Scott Wise’s review published on Letterboxd :
Let me give you a quick set of assembly instructions for putting together a “family crisis bottle episode” drama:
Step 1: Assemble an incredible array of talented actors into one room. Step 2: Give half of these actors a character that is arbitrarily reprehensible. The rest, make them chock-full of redeeming qualities but with one glaring personality trait (for better or worse) at which the reprehensible half will target their spite. Step 3: Whittle the cast down one a time for a couple of hours as all characters react in various degrees of exasperation and/or escape the poisonous vitriol.
August is a serious film, and there’s an incredible amount of spite, hateful wording and troubled history at play in this narrative. So much so that this would be a much, much better film if it was a comedy. In fact, it’s tonally impossible to tell how some of these scenes aren’t part of a dark comedy. But that’s really another way of saying that it’s tonally a bit of a mess, isn’t it?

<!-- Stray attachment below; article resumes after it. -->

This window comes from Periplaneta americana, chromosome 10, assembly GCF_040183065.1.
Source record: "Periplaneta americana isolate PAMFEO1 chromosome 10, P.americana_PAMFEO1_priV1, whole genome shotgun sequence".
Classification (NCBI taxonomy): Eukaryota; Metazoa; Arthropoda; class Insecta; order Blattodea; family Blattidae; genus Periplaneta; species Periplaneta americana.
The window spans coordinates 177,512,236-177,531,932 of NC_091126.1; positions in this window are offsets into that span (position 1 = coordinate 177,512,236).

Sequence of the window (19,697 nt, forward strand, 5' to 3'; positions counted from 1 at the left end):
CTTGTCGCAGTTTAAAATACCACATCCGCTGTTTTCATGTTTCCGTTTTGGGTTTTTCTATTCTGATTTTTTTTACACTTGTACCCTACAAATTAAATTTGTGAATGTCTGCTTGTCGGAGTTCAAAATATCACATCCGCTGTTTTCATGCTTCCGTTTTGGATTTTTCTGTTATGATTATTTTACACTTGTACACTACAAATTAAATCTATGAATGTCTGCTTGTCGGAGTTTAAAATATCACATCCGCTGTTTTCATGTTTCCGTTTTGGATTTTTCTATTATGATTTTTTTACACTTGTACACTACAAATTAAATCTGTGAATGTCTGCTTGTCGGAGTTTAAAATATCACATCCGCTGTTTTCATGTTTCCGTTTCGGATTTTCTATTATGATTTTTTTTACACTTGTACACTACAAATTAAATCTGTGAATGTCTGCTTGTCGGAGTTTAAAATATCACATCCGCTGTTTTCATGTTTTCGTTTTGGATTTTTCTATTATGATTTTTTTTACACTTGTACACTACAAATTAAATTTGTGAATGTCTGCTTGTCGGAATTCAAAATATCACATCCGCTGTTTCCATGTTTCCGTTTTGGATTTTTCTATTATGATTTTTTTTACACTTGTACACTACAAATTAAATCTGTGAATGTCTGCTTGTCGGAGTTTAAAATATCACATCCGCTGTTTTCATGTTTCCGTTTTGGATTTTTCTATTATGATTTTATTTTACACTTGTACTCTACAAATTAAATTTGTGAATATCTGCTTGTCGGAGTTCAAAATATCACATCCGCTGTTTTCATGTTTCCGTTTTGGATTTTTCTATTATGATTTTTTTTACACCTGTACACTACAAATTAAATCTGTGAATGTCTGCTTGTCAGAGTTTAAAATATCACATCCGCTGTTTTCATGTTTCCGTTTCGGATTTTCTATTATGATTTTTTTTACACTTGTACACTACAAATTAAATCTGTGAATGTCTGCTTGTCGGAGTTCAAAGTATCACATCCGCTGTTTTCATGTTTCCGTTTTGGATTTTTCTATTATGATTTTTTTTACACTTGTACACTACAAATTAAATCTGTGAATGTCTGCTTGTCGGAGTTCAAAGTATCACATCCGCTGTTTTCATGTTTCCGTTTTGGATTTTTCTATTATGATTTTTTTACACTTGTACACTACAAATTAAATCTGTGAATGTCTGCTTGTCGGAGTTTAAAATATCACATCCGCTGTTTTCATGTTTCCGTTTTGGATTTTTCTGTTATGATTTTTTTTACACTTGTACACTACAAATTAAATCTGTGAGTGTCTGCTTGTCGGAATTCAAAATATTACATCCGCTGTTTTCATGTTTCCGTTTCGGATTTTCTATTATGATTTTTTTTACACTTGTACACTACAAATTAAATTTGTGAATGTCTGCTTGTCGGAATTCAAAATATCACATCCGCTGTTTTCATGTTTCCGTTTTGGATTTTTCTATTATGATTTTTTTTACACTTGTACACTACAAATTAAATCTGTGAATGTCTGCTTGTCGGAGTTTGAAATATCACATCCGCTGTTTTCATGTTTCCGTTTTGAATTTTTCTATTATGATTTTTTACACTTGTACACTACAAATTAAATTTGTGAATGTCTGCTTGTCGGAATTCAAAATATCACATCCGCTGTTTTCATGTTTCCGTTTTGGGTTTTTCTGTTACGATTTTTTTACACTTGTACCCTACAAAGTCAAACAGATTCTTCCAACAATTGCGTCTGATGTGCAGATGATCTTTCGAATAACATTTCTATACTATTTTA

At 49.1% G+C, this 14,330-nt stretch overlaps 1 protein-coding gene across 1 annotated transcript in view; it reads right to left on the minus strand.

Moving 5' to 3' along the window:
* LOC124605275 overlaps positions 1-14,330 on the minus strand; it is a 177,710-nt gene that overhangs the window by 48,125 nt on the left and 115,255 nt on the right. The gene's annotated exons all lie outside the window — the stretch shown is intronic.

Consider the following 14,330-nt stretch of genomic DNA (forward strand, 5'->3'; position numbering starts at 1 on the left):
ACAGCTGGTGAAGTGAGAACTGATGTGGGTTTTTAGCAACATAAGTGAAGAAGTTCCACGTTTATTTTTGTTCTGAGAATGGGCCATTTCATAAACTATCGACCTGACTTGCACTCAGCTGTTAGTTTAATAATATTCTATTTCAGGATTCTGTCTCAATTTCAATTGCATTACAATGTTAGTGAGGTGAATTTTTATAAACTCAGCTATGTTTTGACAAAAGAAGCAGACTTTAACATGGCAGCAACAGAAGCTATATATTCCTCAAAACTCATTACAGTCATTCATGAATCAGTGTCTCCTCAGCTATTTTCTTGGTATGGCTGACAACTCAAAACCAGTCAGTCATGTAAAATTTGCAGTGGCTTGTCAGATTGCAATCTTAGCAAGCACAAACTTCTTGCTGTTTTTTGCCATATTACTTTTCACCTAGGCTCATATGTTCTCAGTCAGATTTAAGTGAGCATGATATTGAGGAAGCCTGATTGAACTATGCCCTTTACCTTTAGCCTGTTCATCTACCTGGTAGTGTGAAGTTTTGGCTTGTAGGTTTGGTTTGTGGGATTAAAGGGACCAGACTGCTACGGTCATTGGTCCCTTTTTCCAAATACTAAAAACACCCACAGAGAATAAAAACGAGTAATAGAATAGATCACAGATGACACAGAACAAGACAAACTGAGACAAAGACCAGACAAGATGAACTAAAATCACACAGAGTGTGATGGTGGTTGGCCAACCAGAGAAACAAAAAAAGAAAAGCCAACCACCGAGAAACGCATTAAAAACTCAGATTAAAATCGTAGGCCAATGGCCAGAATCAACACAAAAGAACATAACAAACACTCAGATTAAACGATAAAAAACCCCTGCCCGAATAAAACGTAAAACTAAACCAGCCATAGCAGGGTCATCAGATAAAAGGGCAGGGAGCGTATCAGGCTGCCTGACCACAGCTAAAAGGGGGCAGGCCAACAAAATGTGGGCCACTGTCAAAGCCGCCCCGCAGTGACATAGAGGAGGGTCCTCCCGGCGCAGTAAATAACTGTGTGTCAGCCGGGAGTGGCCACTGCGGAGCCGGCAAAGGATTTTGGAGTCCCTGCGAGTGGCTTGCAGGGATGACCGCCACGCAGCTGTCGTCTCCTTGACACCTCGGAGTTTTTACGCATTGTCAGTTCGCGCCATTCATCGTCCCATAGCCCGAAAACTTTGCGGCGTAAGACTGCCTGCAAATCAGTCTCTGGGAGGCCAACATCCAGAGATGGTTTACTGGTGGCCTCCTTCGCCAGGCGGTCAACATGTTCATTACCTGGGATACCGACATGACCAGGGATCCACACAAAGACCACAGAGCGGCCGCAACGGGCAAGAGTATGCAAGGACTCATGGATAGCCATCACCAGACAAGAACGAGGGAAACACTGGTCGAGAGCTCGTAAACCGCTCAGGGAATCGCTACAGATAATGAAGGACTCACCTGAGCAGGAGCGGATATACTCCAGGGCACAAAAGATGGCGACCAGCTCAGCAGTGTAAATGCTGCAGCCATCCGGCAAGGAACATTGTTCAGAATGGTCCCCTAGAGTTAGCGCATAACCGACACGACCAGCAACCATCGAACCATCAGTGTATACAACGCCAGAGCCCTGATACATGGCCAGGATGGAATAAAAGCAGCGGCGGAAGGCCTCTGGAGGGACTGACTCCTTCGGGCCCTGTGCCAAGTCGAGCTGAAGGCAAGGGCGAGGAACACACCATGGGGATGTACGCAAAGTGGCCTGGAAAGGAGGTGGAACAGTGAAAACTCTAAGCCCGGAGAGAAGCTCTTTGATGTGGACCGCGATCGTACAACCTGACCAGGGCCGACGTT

Taken apart scene by scene, the film is composed of strong vignettes with well-realized characters, all performed flawlessly. Each scene, which serves to either connect or further entangle the members of this dysfunctional family, is a masterclass in acting. But on the whole, the film doesn’t arc in the way it needs to, nor does it offer any reward for bearing its runtime. It's pacing is broken. You won’t find any honest redemption or be remotely satisfied by its outcome. And maybe that’s the point, but it’s not really a movie I’d ever enjoy returning to.
It’s futile to go through the film actor-by-actor and pick out the standouts because, truth be told, almost everyone here is at the top of their game. It’s almost unbelievable that the academy could only pick two actors (and surely Streep is beyond deserving again here). But I suppose the strongest two are the ones with the most screen time, so somehow that makes sense. And before I forget, I was surprised to see Gustavo Santaolalla’s name in the credits, as his music in August is much more by-the-numbers, in the same way that the film itself feels directed. Good, as expected, but nothing that really grabbed me.
I’m not quite sure how drastically August has been adapted from the original play, but it certainly shows its origins in how the film is composed, for better or worse. I’ll assume worse.